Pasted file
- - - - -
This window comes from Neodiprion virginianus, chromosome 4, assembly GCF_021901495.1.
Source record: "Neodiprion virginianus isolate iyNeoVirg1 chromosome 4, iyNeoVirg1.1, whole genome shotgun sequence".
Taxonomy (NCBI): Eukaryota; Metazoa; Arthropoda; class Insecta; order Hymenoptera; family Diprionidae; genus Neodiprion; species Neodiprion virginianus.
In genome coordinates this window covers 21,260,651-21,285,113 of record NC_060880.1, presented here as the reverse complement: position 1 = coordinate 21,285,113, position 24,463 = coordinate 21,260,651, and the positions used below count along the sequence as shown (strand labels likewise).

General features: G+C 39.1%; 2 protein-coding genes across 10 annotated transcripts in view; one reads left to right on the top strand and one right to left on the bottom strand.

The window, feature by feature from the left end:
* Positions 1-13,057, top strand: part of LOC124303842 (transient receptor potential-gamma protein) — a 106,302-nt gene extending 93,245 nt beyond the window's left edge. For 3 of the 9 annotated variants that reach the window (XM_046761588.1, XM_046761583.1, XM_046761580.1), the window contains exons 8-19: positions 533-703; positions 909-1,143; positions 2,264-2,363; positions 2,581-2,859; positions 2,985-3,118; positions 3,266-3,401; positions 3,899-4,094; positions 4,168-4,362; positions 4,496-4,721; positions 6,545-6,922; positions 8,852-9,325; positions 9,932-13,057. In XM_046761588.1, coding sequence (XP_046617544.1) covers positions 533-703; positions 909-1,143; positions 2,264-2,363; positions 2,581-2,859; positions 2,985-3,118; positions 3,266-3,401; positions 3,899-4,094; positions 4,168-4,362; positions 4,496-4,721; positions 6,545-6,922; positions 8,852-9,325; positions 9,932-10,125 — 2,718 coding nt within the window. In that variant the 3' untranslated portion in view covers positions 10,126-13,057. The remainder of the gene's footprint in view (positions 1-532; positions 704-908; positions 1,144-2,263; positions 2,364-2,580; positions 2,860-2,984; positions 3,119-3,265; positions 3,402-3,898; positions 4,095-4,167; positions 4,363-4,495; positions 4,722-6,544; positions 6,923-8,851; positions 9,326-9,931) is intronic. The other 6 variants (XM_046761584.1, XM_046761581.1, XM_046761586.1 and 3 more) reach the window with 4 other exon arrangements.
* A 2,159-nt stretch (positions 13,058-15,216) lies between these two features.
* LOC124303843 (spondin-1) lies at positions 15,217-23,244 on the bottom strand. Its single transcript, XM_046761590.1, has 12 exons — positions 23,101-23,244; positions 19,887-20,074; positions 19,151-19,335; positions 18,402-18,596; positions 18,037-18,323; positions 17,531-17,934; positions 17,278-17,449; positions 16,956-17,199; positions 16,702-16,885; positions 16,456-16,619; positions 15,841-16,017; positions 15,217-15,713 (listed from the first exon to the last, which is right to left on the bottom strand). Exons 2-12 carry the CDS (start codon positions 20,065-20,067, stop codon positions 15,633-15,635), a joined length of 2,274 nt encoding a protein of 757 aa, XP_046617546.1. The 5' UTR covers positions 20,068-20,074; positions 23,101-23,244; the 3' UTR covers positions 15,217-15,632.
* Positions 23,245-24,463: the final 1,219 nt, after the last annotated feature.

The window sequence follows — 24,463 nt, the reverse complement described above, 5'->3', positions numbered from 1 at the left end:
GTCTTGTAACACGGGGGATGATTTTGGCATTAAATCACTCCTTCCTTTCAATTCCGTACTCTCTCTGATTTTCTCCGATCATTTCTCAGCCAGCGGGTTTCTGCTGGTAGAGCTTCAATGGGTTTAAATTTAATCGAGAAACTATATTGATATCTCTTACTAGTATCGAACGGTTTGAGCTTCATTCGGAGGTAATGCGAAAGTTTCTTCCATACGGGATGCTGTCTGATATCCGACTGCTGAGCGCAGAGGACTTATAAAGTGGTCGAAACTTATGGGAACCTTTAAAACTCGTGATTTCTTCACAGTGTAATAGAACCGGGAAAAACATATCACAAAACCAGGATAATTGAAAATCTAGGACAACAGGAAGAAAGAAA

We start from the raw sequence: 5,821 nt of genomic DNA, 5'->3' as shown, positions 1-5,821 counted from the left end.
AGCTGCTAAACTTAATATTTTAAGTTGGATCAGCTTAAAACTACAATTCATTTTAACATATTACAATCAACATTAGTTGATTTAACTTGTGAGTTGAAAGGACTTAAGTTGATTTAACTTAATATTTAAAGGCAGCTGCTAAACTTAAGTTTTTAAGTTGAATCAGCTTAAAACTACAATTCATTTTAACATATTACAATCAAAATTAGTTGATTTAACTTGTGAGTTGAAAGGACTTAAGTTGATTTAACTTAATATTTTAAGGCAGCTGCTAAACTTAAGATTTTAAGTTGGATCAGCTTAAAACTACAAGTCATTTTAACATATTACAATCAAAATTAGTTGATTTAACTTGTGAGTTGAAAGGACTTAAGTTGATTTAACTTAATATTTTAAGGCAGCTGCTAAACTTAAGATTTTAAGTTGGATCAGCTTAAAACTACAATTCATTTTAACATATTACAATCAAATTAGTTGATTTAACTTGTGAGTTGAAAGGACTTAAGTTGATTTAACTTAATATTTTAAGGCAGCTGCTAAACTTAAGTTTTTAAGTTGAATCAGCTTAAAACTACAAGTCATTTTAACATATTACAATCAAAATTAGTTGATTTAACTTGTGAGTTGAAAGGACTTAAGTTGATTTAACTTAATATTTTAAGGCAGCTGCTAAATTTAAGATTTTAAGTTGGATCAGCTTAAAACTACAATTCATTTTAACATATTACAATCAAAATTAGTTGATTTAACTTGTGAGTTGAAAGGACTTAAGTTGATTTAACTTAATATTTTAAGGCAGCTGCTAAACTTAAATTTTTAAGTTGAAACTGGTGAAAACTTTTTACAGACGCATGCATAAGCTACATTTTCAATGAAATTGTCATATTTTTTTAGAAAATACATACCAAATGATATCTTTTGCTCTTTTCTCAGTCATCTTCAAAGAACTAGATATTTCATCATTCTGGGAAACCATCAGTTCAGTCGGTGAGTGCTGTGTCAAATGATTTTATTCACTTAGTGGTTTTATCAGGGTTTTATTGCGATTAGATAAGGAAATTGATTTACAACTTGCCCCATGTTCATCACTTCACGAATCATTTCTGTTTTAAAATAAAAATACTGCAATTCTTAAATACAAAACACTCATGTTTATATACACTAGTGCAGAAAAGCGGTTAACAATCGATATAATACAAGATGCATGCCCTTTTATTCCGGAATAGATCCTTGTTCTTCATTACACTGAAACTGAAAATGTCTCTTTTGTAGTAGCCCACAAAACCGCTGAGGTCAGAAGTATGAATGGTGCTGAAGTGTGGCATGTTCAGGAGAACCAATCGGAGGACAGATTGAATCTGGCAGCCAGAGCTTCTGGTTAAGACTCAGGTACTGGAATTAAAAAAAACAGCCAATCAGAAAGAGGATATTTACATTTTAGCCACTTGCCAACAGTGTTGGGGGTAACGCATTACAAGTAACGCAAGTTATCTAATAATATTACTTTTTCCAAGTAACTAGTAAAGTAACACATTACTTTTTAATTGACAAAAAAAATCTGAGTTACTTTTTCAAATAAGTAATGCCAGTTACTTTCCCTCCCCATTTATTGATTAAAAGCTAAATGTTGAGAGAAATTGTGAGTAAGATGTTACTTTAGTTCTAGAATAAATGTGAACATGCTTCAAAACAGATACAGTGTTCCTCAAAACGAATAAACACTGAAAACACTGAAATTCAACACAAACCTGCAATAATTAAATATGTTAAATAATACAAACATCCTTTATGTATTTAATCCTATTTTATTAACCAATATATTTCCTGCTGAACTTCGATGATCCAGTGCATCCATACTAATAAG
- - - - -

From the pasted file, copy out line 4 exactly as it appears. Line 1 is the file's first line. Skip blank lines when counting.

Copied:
In genome coordinates this window covers 21,260,651-21,285,113 of record NC_060880.1, presented here as the reverse complement: position 1 = coordinate 21,285,113, position 24,463 = coordinate 21,260,651, and the positions used below count along the sequence as shown (strand labels likewise).